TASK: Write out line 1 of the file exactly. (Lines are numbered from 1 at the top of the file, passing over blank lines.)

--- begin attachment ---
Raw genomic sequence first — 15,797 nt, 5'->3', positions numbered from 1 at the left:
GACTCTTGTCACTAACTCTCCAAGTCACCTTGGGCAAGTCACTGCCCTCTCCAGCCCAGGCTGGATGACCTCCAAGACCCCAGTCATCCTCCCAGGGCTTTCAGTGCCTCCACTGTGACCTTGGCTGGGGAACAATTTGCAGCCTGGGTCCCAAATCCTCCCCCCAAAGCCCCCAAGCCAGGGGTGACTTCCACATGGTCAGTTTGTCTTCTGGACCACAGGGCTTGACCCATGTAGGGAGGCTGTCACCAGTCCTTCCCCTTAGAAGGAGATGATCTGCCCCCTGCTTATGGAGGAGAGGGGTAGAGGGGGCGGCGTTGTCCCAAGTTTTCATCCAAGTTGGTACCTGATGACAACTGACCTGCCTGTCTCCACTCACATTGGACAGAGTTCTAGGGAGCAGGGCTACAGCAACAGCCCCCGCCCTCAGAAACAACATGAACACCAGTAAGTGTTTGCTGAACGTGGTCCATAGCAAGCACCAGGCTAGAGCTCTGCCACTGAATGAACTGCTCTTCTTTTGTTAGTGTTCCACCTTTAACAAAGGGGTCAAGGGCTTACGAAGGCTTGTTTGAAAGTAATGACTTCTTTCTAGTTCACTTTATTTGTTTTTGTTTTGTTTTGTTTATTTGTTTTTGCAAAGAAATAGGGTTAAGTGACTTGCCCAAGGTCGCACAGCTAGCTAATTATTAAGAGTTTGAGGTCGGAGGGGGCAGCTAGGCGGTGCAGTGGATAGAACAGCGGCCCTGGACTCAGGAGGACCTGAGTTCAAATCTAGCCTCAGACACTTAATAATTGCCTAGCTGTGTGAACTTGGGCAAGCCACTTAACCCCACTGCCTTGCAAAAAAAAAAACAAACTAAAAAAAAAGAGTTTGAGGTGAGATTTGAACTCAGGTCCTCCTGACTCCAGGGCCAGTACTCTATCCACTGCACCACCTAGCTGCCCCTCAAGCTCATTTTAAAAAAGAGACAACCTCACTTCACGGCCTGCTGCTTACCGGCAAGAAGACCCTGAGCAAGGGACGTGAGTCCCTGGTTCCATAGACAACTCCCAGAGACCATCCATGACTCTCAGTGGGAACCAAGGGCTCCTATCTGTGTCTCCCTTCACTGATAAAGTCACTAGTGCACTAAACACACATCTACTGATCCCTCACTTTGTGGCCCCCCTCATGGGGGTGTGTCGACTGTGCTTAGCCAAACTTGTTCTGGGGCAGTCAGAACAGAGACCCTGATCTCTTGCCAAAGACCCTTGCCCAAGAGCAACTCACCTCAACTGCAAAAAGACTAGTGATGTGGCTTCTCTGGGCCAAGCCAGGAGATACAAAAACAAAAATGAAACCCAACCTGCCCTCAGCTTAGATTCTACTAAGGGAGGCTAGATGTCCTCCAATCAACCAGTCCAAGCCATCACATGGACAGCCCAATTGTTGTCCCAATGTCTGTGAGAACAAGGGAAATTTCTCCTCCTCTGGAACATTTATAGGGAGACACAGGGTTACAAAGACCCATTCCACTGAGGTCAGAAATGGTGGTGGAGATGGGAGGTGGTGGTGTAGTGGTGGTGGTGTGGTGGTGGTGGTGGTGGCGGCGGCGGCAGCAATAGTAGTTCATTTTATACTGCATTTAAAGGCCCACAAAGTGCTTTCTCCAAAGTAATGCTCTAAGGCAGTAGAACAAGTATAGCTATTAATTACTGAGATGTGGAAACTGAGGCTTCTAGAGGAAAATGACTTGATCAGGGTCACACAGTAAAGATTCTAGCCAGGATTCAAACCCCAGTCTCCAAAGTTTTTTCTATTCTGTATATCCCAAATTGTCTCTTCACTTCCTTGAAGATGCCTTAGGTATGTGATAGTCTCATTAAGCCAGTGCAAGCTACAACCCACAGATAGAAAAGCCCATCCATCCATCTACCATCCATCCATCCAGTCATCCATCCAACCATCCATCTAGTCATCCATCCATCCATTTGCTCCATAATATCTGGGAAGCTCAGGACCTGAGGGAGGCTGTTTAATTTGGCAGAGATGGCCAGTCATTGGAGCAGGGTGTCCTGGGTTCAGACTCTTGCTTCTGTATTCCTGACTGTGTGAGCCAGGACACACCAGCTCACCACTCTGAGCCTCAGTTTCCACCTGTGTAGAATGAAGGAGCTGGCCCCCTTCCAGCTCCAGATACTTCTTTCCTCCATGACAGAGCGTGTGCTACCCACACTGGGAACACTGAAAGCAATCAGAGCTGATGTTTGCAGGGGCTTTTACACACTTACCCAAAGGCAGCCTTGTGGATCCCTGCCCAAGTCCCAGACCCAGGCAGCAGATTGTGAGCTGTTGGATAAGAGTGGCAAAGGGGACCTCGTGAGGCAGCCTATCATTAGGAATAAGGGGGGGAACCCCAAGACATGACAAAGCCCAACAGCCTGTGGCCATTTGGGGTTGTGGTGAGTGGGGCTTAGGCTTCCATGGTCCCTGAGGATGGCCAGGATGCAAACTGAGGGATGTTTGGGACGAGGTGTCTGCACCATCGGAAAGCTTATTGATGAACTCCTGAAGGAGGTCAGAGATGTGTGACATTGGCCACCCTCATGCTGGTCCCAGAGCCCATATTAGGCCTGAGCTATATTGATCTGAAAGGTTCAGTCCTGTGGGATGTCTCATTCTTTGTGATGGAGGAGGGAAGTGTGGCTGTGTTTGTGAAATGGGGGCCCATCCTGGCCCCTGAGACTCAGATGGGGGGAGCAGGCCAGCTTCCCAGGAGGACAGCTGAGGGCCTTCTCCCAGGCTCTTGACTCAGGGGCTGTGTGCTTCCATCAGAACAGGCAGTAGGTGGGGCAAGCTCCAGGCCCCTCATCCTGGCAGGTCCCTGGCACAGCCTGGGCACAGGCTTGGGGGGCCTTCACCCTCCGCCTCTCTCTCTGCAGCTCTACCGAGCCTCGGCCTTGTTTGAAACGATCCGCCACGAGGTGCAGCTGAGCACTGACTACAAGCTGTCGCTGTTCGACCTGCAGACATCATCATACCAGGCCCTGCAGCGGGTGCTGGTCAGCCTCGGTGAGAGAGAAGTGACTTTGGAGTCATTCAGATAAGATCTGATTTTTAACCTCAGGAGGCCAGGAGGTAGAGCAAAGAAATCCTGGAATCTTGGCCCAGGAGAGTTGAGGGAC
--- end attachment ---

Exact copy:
Raw genomic sequence first — 15,797 nt, 5'->3', positions numbered from 1 at the left: